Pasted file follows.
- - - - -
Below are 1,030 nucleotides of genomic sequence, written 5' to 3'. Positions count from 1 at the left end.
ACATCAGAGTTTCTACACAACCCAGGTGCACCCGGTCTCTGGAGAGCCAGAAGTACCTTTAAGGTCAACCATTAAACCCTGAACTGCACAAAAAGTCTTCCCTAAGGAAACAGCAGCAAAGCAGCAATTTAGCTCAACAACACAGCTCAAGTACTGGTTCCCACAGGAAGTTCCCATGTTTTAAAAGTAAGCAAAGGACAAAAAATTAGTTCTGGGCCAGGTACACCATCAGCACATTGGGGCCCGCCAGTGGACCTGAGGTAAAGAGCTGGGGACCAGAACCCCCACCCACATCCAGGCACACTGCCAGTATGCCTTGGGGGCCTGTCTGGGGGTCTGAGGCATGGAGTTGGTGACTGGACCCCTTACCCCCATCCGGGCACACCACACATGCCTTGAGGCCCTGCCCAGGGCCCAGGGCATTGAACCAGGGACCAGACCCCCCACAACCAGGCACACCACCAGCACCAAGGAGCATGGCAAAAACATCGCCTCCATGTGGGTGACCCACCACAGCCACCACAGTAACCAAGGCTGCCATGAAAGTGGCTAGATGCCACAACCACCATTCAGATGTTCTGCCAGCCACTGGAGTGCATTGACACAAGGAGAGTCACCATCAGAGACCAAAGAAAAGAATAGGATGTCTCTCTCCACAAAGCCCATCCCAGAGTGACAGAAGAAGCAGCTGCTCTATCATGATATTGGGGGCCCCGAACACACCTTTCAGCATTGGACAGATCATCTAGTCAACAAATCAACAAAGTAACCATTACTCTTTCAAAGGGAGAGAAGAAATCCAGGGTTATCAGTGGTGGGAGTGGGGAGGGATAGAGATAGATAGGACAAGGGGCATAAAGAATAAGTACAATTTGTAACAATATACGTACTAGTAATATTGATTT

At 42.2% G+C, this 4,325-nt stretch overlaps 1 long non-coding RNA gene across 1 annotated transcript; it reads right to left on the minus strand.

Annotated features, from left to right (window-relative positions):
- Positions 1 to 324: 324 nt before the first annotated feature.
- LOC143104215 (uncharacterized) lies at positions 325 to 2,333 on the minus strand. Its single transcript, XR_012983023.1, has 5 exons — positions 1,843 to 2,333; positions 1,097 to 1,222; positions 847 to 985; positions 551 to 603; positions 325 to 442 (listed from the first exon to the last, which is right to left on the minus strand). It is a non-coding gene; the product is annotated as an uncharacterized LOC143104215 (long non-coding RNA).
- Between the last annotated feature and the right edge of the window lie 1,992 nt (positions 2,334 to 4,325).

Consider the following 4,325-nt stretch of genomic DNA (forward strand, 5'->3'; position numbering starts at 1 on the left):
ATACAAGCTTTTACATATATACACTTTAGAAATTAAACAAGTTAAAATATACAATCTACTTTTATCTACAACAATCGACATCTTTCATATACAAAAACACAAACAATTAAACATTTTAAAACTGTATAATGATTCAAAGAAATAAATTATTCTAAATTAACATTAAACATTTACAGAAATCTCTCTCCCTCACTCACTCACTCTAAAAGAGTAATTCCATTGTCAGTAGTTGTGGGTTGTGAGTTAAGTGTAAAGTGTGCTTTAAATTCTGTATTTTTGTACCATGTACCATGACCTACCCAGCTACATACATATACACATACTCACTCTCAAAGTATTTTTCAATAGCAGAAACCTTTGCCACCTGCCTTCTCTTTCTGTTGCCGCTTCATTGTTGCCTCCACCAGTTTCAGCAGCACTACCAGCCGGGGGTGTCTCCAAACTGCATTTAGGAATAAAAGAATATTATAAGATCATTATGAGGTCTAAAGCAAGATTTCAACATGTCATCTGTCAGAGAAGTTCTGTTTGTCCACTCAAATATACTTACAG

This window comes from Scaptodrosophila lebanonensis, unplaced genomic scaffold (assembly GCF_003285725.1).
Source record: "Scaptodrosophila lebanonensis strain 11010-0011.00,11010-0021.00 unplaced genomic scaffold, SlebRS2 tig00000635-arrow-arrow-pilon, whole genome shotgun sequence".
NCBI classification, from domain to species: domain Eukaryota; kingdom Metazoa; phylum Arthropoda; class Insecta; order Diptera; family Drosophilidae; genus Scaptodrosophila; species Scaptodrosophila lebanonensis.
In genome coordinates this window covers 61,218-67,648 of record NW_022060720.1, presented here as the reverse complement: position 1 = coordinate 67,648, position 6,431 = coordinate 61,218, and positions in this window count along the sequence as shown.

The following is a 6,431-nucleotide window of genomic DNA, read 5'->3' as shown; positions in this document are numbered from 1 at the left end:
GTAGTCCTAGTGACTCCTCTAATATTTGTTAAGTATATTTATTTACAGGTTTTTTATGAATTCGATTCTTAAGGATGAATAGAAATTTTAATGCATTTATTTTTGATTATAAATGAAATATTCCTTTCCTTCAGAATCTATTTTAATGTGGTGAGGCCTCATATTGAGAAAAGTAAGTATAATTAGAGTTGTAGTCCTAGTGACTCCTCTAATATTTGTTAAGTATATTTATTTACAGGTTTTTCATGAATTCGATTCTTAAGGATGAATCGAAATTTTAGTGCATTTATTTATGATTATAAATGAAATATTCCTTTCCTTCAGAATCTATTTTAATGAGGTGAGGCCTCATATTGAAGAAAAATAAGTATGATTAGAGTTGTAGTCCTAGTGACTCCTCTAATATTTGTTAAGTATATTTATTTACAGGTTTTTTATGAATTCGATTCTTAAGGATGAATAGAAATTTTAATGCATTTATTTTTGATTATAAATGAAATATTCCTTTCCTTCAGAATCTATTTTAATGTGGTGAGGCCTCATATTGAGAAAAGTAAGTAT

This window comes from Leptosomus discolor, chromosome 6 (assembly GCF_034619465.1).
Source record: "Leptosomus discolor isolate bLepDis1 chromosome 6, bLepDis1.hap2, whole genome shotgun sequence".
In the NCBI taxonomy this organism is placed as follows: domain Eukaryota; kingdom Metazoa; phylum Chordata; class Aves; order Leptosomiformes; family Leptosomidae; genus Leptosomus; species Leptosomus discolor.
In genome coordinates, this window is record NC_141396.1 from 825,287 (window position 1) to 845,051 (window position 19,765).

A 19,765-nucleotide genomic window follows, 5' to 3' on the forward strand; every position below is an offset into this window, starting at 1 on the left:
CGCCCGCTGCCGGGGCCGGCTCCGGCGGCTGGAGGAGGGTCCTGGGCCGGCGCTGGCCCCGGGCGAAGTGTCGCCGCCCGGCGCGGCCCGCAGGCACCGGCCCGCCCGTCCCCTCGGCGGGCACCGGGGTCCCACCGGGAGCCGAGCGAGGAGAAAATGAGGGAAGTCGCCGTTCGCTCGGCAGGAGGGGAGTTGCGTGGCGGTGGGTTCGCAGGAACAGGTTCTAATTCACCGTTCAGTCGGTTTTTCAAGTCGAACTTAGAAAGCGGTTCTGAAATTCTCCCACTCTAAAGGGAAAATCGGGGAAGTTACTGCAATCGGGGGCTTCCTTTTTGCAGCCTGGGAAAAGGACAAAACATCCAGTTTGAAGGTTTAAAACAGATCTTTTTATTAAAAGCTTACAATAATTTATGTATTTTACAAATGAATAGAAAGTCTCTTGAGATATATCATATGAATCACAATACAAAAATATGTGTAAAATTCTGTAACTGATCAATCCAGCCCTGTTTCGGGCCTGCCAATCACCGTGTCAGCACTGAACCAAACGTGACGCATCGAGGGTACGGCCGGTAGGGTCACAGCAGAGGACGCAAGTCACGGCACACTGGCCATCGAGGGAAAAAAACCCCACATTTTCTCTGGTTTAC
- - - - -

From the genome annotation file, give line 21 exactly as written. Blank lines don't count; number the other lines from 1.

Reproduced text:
CGCCCGCTGCCGGGGCCGGCTCCGGCGGCTGGAGGAGGGTCCTGGGCCGGCGCTGGCCCCGGGCGAAGTGTCGCCGCCCGGCGCGGCCCGCAGGCACCGGCCCGCCCGTCCCCTCGGCGGGCACCGGGGTCCCACCGGGAGCCGAGCGAGGAGAAAATGAGGGAAGTCGCCGTTCGCTCGGCAGGAGGGGAGTTGCGTGGCGGTGGGTTCGCAGGAACAGGTTCTAATTCACCGTTCAGTCGGTTTTTCAAGTCGAACTTAGAAAGCGGTTCTGAAATTCTCCCACTCTAAAGGGAAAATCGGGGAAGTTACTGCAATCGGGGGCTTCCTTTTTGCAGCCTGGGAAAAGGACAAAACATCCAGTTTGAAGGTTTAAAACAGATCTTTTTATTAAAAGCTTACAATAATTTATGTATTTTACAAATGAATAGAAAGTCTCTTGAGATATATCATATGAATCACAATACAAAAATATGTGTAAAATTCTGTAACTGATCAATCCAGCCCTGTTTCGGGCCTGCCAATCACCGTGTCAGCACTGAACCAAACGTGACGCATCGAGGGTACGGCCGGTAGGGTCACAGCAGAGGACGCAAGTCACGGCACACTGGCCATCGAGGGAAAAAAACCCCACATTTTCTCTGGTTTAC